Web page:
Jumping In: Book Revisions

EditHow do you revise a non-fiction book? I have pondered this question over the last several months.

Writing my book proposal helped me figure out what stories and information I want to include in my book AMERICA’S FIRST GATEWAY. However, my book proposal did not lay out a clear plan for how I should revise my manuscript.

I finished my book proposal in late September 2013 and since that time I have worked on freelance articles, blog posts, and an academic journal article.

I finished the journal article 2 weeks ago, which means that I finally have to start revising my book, not just talk about it.

Last week I willed myself to start revising.

I opened my book proposal, read through my Chapter 1 description, and dissected it.

I outlined all of the major topics and subtopics for the chapter. Under my subtopics I listed all of the books and article titles that I need to read/skim to write about that subtopic.

This week, I began reading books and articles that will help me find the information I need to revise Chapter 1.



I do not know how long it will take me to revise my book. I do know I want to work smarter than when I wrote my dissertation.

I am trying 3 new techniques to ensure that I write and make progress every day. (Okay, maybe not every day, but most days).

Zemanta Related Posts ThumbnailExperiment 1: Early Morning Reading

Each morning I read.

I read an article or part of a book before I sit at my computer.

I love my computer, but it is a major source of distraction.

I used to start my day by checking e-mail, Twitter, and blog feeds. Inevitably, one or more of these items would distract me from the work I needed to do.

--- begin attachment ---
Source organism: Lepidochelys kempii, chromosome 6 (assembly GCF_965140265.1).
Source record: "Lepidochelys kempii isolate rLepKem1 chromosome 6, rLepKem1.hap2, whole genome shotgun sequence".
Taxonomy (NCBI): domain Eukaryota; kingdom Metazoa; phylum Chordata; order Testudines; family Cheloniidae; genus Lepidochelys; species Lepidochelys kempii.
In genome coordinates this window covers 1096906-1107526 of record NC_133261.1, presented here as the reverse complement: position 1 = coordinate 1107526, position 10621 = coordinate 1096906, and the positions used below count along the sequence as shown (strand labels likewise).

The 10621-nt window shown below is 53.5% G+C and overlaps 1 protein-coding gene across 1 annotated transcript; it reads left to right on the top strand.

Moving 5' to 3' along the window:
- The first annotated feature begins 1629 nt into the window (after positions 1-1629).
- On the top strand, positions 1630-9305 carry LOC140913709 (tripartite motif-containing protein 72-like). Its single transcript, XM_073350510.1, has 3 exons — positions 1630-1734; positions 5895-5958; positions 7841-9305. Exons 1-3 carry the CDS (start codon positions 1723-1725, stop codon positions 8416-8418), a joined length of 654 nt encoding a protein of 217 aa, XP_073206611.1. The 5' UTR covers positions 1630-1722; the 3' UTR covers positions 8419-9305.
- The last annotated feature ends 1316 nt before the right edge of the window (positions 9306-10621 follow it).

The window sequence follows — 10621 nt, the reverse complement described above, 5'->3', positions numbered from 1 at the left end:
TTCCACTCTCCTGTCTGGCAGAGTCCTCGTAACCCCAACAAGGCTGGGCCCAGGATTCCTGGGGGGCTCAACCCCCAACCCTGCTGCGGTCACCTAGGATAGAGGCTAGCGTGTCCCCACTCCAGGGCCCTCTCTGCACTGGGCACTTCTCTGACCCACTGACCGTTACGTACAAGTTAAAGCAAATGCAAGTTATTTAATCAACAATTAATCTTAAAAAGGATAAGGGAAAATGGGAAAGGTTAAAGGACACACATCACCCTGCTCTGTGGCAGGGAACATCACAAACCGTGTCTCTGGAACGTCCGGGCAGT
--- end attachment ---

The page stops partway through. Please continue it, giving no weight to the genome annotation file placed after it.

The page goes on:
Now, I begin with reading, which helps me focus on work before I get distracted.


Experiment 2: Active Note Taking

After I read, I enter my notes into DEVONthink.

The process of typing my notes helps me consider the information I read. After this deliberation, I open Scrivener, click on the book/article card I created, and summarize the reading in my own words.

The act of summarizing ensures that I write every day.

I plan to use my summaries as reference material when I write each subsection.


SuccessExperiment 3: Increased Accountability

Progress requires action. It also commands accountability.

I will make myself accountable to others.

I will make weekly progress reports to my writing coach and update my writing group during our bi-weekly meetings.

I will also blog about my revisions work.



I am not sure if my revisions plan is the best plan, but it is one that will help me make steady progress.


time-to-shareWhat Do You Suggest?

How have you (do you) approach your long-term writing projects?

Do you have a system or technique that allows you to make steady progress?